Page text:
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Petition Drafted For Institute Divestment

Sudanese Government Cited as ...Genocidal...

By Marie Y. Thibault
EDITOR IN CHIEF

As an MIT Corporation advisory committee continues deliberating whether MIT should divest from Sudan or not, a petition supporting divestment is gathering energy around campus. A lecture planned for next week is expected to open and add to campus discussion about divestment.

The petition reads, “We, the undersigned, request the Massachusetts Institute of Technology divest from offending companies doing business with the genocidal government in Sudan immediately (no later than December 31st 2006).”

The petition’s author, Kayvan Zainabadi G, said that the petition had 229 signatures on Nov. 9. As of last night, the petition had garnered 343 signatures.

Zainabadi plans to present the petition to MIT Corporation’s Advisory Committee for Shareholder Responsibility at their next meeting before bringing it before the Corporation’s Executive Committee.

Graduate Student Council President Eric G. Weese G, also a member of the ACSR, said that the committee checked the number of signatures on the petition at its last meeting.

Zainabadi hopes that the ACSR will decide to divest and will choose a model of “targeted divestment” for the divestment, as was proposed by the Sudan Divestment Task Force.

Brandeis University sophomore Daniel Millenson, president and national advocacy director of the task force, explained that the targeted model “only goes after the worst offenders.” This means that of the approximately 400 companies with ties to Sudan, about two dozen are on the worst offenders list. These worst offenders are those companies that have business relations with the Sudanese government or with government related projects, provide minimum benefit to people outside government circles, and do not have a substantial corporate governance policy.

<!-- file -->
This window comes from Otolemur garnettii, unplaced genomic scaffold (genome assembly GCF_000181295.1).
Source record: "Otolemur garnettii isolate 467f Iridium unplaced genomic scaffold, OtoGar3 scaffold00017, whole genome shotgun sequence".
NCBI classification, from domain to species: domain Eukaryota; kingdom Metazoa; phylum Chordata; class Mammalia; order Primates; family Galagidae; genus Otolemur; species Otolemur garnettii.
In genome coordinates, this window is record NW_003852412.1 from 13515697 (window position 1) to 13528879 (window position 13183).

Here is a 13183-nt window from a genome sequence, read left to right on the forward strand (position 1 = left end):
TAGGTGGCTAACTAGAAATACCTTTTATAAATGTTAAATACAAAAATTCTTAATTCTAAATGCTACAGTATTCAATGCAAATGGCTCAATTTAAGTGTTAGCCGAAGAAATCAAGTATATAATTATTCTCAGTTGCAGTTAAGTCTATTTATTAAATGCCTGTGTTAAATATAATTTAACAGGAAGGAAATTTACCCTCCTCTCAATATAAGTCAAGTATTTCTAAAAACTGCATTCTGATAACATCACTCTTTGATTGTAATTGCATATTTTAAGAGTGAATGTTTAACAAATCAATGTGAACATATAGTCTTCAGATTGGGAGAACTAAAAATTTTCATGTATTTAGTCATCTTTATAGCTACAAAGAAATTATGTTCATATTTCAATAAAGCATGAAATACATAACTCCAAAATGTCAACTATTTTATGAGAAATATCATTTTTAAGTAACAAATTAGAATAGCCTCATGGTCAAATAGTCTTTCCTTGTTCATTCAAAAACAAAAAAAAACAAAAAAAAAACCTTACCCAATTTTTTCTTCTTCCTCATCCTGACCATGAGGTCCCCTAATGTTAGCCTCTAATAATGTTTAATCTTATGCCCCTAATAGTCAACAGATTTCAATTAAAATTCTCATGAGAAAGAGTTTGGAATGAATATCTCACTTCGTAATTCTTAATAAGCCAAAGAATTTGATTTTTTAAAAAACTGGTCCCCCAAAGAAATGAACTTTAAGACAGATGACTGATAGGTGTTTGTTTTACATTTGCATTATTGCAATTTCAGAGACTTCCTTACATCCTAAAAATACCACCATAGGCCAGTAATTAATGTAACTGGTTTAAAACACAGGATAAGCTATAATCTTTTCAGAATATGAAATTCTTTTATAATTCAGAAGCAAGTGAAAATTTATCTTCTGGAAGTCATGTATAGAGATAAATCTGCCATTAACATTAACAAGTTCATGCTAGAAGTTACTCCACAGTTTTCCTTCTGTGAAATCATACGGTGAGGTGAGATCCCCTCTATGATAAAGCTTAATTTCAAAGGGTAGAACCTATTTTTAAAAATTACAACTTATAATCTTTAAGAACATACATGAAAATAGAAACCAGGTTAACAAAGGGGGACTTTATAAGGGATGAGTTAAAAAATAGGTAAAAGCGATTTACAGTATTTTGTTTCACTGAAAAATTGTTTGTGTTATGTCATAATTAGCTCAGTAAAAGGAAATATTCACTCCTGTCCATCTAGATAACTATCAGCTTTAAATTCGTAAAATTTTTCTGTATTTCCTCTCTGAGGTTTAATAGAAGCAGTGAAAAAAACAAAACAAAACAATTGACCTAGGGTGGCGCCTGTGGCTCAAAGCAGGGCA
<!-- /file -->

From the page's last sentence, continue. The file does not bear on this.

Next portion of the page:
Millenson said that he has e-mailed the ACSR twice offering the Sudan Divestment Task Force as a resource and to provide company research but has not received a reply.

ACSR Chair Alan G. Spoon said that the committee is taking note of all approaches and that their decision process is deliberate, thoughtful, and careful. Members have done extensive reading and have surveyed the kinds of approaches that other university and financial institutions are taking or have taken.

He would not pinpoint a date when a decision could be expected, saying that a decision could not be rushed because “we’re going to do it right.”

Spoon declined to divulge how much money MIT has invested in Sudan.

Michael Baenen, staff to the committee, said that although a date has not been set for the ACSR’s next meeting, the members are hoping to meet one more time before the winter holidays.

All of the Ivy League schools have done either general divestment or have placed restriction on future investments. Other Massachusetts schools, including Brandeis, Williams, Smith, Boston University, and Amherst have all done divestment of some sort. Wellesley College, like MIT, has an active campaign on campus to divest.